### MTD(f)

This technique, like aspiration search, is just a modification to the initial call to alpha-beta. If a narrower search window leads to faster searches, the idea here is to make the search window as narrow as possible: it always calls alpha-beta with beta=alpha+1. The effect of such a "zero-width" search is to compare the true score with alpha: if the search returns a value at most alpha, then the true score is itself at most alpha, and otherwise the true score is greater than alpha.

One could use this idea to perform a binary search for the true score:

```    int alpha = -WIN;
int beta = +WIN;
while (beta > alpha+1) {
int test = (alpha+beta)/2;
if (alphabeta(depth, test, test+1) <= test) beta = test;
else alpha = test+1;
}
```

However, this will lead to a large number of searches (the logarithm of the difference between WIN and -WIN). The MTD(f) idea is to instead use fail-soft alpha-beta to control the search: each call to fail-soft alpha-beta returns a search value which is closer to the final score, so if we use that search value as the start of the next test, we should eventually converge.

```    // MTD(f)
int test = 0;
for (;;) {
score = alphabeta(depth, test,test+1);
if (test == score) break;
test = score;
}
```
Unfortunately, complicated interactions with the hash table can cause this routine to get into an infinite loop, so one needs additional code to halt the search if too many iterations have been made without any convergence.

One big advantage of MTD(f) is that we can simplify the code to the alpha-beta search, since it only really has two parameters (depth and alpha) rather than three.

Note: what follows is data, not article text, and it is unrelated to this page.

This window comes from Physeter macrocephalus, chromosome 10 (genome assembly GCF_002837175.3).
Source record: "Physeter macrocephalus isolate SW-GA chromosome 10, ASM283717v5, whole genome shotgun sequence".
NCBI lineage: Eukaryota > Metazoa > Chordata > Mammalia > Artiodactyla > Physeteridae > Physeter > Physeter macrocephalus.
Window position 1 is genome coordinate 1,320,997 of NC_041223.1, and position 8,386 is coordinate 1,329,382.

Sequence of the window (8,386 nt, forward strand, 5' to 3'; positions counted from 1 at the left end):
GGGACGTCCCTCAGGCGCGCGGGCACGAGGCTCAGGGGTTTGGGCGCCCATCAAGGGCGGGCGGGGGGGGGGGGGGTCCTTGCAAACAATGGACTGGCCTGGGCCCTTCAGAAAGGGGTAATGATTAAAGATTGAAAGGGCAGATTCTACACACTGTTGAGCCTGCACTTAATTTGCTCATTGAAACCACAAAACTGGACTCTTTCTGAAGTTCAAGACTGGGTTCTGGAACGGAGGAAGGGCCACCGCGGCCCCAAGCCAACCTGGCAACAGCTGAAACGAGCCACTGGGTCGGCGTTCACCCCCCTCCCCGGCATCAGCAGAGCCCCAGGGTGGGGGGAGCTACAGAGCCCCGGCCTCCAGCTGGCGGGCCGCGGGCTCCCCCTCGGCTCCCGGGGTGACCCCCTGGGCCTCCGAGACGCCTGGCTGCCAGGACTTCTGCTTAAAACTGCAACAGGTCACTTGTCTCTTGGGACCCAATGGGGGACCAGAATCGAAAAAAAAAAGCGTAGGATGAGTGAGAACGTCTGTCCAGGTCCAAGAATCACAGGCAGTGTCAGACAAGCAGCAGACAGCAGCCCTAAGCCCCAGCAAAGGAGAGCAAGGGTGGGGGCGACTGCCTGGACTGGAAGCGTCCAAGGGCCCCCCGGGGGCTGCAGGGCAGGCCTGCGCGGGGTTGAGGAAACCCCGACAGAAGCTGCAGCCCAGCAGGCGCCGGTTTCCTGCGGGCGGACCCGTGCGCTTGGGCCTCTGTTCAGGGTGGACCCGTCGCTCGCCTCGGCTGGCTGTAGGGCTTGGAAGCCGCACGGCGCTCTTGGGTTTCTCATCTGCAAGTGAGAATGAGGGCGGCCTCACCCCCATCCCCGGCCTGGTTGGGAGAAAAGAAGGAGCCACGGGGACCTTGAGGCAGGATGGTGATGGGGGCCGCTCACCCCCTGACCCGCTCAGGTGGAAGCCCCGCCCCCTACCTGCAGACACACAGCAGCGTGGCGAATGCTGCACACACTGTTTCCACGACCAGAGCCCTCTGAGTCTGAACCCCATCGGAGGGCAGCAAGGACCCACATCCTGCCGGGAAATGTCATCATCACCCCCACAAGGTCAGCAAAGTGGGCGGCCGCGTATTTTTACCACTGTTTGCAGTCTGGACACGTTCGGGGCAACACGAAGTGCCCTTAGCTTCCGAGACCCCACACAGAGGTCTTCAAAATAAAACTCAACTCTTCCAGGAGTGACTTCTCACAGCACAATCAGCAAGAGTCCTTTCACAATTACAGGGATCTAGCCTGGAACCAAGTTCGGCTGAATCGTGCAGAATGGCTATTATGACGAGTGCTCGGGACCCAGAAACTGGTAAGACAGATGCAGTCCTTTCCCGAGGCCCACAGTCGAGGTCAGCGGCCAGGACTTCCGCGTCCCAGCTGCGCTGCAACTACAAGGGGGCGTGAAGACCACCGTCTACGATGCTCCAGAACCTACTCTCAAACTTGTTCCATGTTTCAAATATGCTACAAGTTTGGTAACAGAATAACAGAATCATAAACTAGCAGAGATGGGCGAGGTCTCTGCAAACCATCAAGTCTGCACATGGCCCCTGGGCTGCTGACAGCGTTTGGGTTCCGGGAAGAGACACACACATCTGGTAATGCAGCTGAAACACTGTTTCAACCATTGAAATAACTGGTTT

### PVS

Probably the best of the alpha-beta variants, this goes by several names: Negascout, Principal Variation Search, or PVS for short. The idea is that alpha-beta search works best if the first recursive search is likely to be the one with the best score. Techniques such as sorting the move list or using a best move stored in the hash table make it especially likely that the first move is best. If it is, we can search the other moves more quickly by using the assumption that they are not likely to be as good.

So PVS performs that first search with a normal window, but on subsequent searches uses a zero-width window to test each successive move against the first move. Only if the zero-width search fails does it do a normal search.

```    // principal variation search (fail-soft version)
int alphabeta(int depth, int alpha, int beta)
{
move bestmove, current;
if (game over or depth <= 0) return winning score or eval();
move m = first move;
make move m;
current = -alphabeta(depth - 1, -beta, -alpha)
unmake move m;
for (each remaining move m) {
make move m;
score = -alphabeta(depth - 1, -alpha-1, -alpha)
if (score > alpha && score < beta)
score = -alphabeta(depth - 1, -beta, -alpha)
unmake move m;
if (score >= current) {
current = score;
bestmove = m;
if (score >= alpha) alpha = score;
if (score >= beta) break;
}
}
return current;
}
```
This shares the advantage with MTD(f) that most nodes in the search tree have zero-width windows, and can use a simpler two-parameter form of alpha-beta. Since there are very few calls with beta > alpha+1, one can do extra work in those calls (such as saving the best move for later use) without worrying much about the extra time it takes.

### Recommendations

My own program uses a combination of aspiration search (for the outermost call to the search routines) and PVS (for the inner calls). However, different games behave differently. These searches are not so hard to implement; as with most aspects of game programming, the best way to choose between them, and to tune their parameters, is to implement them all and to try some experiments. All of them should return the same search value (or nearly the same, if influenced by the hash table), but with different numbers of nodes searched. Pick the one that leads to the smallest search trees in typical positions from your game.

David Eppstein, Dept. Information & Computer Science, UC Irvine.